Hello, RUSH University. I am so excited to be with you today.
Thank you, Dr. Kennedy, for your kind introduction and thank you to Jordan Cisneros for his inspiring student address. [applause]
I'd also like to thank President Goodman and his leadership team, the Board of Governors, and honorary governors for the invitation to join you for the 51st commencement ceremony at RUSH University.
Most of all I want to say thank you to the graduates. It's an honor and a joy to share this special day with you as we celebrate your achievements and welcome you to an exciting new chapter of your lives.
To the graduates of the College of Nursing, the medical college, the College of Health Sciences, and the graduate college—congratulations to each and every one of you. You made it! [applause]
Being here with you today has me reflecting on the beginnings of my own journey. It was 2005, and I was in the second semester of my freshman year at the University of Michigan. It was 8 a.m. on a Monday morning and I was thrilled to be in class—seriously. It was an honors seminar about health policy and its influences on health disparities, and that course changed my life.
Up until the moment that I bought the policy and politics and nursing and health care textbook for the class, I didn't even realize that I could combine the two things that I felt most passionate about—policy and nursing—into a career. I can tell you honestly, that class is what set me on my path to Congress.
I knew I wanted to be a health care provider since I was a kid. I’d tell anyone who asked that I was going to be a pediatric cardiologist when I grew up. This was, of course, before I could spell pediatric cardiologist and way before I took organic chemistry.
Now let me explain. I was born with superventricular tachycardia. It's well controlled today, but I spent a lot of time at the doctor's office as a kid, and the care that I received as a child has stayed with me all my life.
As I got older, I found that I was equally passionate about making a difference in my community. I've been a Girl Scout all my life and I was even a member of my community's fair housing commission when I was in high school. But I thought public service was an extracurricular activity, something you did outside of work or school. My nursing and policy class changed that perception for me.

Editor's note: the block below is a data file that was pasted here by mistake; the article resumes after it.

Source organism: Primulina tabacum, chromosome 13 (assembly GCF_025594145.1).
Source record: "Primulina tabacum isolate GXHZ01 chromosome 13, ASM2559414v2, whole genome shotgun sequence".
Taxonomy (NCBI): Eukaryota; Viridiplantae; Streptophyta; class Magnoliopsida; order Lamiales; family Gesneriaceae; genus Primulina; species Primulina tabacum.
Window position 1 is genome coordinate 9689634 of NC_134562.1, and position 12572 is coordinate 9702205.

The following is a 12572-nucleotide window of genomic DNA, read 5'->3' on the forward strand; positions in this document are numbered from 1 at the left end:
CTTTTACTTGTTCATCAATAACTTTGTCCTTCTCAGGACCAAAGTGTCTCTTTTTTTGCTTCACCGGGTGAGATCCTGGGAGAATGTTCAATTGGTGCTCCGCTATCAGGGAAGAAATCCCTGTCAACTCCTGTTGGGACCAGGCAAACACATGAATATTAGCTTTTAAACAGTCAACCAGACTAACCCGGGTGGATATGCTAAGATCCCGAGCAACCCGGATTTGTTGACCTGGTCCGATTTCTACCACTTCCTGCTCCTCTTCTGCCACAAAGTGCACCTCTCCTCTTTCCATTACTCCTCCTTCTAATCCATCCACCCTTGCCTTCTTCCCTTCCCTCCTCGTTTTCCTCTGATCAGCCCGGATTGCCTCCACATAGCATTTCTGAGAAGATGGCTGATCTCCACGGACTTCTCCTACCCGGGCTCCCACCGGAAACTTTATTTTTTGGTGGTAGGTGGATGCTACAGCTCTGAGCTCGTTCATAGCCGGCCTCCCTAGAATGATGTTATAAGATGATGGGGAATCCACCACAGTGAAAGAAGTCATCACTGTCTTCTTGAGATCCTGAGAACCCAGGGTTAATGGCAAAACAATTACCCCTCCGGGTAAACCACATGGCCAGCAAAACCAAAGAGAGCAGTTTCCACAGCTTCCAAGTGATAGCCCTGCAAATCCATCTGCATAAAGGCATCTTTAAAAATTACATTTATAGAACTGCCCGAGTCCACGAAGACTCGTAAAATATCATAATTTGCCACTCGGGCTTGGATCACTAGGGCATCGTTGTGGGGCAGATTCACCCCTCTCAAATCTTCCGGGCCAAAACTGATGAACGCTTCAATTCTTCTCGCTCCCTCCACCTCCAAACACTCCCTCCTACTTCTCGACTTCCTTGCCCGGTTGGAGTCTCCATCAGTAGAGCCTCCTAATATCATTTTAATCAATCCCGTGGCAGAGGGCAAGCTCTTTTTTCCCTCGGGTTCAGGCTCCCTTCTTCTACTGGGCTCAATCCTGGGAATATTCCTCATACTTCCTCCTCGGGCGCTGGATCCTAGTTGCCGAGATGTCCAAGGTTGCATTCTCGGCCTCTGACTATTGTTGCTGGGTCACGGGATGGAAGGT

Now fast forward to 2017. I was 30 and wrapping up my absolute dream job at the U.S Department of Health and Human Services. I had been appointed by President Obama to help guide the federal response to the Ebola epidemic, the Flint water crisis, and other public health emergencies.
I stayed until the very last day of his administration. I didn't particularly know what was next for me, but I knew that I could not in good conscience stay and help the incoming administration make good on their promise to overturn the Affordable Care Act and take health care away from millions of Americans. [applause] That's not why I became a nurse.
So I returned home to Naperville and it was great. I was minding my own business. I was living my very best millennial life.
But during the same time, the debate over the future of the Affordable Care Act was raging in Washington. My congressman pledged that he would not repeal health care coverage for people with pre-existing conditions and I honestly took him at his word.
So two weeks later when that now former congressman voted for a version of ACA repeal that jeopardized the health care coverage of 300,000 people in my community—people with diabetes or depression or a heart condition like me—I made a decision. I was running for Congress.
One of the first things that we learn in nursing school is the code of ethics. As health care professionals we are duty-bound to advocate for our patients’ rights. We’re guided by compassion, clinical excellence and a commitment to health care as a human right. So when my community's health care was threatened, I felt a responsibility as a nurse to step up.
Now, that's not to say I wasn't scared. I was terrified. But our professors didn't only teach us clinical excellence, they taught us to be the next generation of leaders.
I soon found out that deciding to run for Congress and actually launching a campaign are two very different things. I didn't have a staff or consultants. I had my friend Sarah, who stepped up as my campaign manager. We were a team of two, and Lauren Underwood for Congress was a very DIY operation.